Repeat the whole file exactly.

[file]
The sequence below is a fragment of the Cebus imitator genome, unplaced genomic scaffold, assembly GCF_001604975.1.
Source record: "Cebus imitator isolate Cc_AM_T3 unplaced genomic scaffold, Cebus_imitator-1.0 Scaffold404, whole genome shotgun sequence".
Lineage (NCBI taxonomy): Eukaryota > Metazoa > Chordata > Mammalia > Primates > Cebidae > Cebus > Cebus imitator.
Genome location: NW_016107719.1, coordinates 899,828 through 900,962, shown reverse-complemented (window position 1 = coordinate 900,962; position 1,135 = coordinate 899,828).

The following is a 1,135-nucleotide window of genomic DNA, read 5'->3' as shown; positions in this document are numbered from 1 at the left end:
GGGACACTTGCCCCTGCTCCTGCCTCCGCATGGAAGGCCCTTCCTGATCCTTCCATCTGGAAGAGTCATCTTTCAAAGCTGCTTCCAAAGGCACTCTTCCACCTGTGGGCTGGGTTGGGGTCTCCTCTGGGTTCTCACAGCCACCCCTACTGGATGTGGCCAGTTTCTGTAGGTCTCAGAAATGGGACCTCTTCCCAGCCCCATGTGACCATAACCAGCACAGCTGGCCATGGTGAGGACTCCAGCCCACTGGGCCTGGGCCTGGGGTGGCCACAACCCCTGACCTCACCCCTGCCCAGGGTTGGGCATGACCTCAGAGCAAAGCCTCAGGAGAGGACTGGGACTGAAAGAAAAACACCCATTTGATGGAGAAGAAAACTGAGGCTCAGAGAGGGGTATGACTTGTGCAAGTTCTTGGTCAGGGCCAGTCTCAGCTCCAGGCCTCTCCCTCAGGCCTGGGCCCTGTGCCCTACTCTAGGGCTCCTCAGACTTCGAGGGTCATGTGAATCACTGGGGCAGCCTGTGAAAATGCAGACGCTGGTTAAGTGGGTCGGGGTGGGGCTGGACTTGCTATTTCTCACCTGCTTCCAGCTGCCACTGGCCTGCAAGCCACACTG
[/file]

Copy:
The sequence below is a fragment of the Cebus imitator genome, unplaced genomic scaffold, assembly GCF_001604975.1.
Source record: "Cebus imitator isolate Cc_AM_T3 unplaced genomic scaffold, Cebus_imitator-1.0 Scaffold404, whole genome shotgun sequence".
Lineage (NCBI taxonomy): Eukaryota > Metazoa > Chordata > Mammalia > Primates > Cebidae > Cebus > Cebus imitator.
Genome location: NW_016107719.1, coordinates 899,828 through 900,962, shown reverse-complemented (window position 1 = coordinate 900,962; position 1,135 = coordinate 899,828).

The following is a 1,135-nucleotide window of genomic DNA, read 5'->3' as shown; positions in this document are numbered from 1 at the left end:
GGGACACTTGCCCCTGCTCCTGCCTCCGCATGGAAGGCCCTTCCTGATCCTTCCATCTGGAAGAGTCATCTTTCAAAGCTGCTTCCAAAGGCACTCTTCCACCTGTGGGCTGGGTTGGGGTCTCCTCTGGGTTCTCACAGCCACCCCTACTGGATGTGGCCAGTTTCTGTAGGTCTCAGAAATGGGACCTCTTCCCAGCCCCATGTGACCATAACCAGCACAGCTGGCCATGGTGAGGACTCCAGCCCACTGGGCCTGGGCCTGGGGTGGCCACAACCCCTGACCTCACCCCTGCCCAGGGTTGGGCATGACCTCAGAGCAAAGCCTCAGGAGAGGACTGGGACTGAAAGAAAAACACCCATTTGATGGAGAAGAAAACTGAGGCTCAGAGAGGGGTATGACTTGTGCAAGTTCTTGGTCAGGGCCAGTCTCAGCTCCAGGCCTCTCCCTCAGGCCTGGGCCCTGTGCCCTACTCTAGGGCTCCTCAGACTTCGAGGGTCATGTGAATCACTGGGGCAGCCTGTGAAAATGCAGACGCTGGTTAAGTGGGTCGGGGTGGGGCTGGACTTGCTATTTCTCACCTGCTTCCAGCTGCCACTGGCCTGCAAGCCACACTG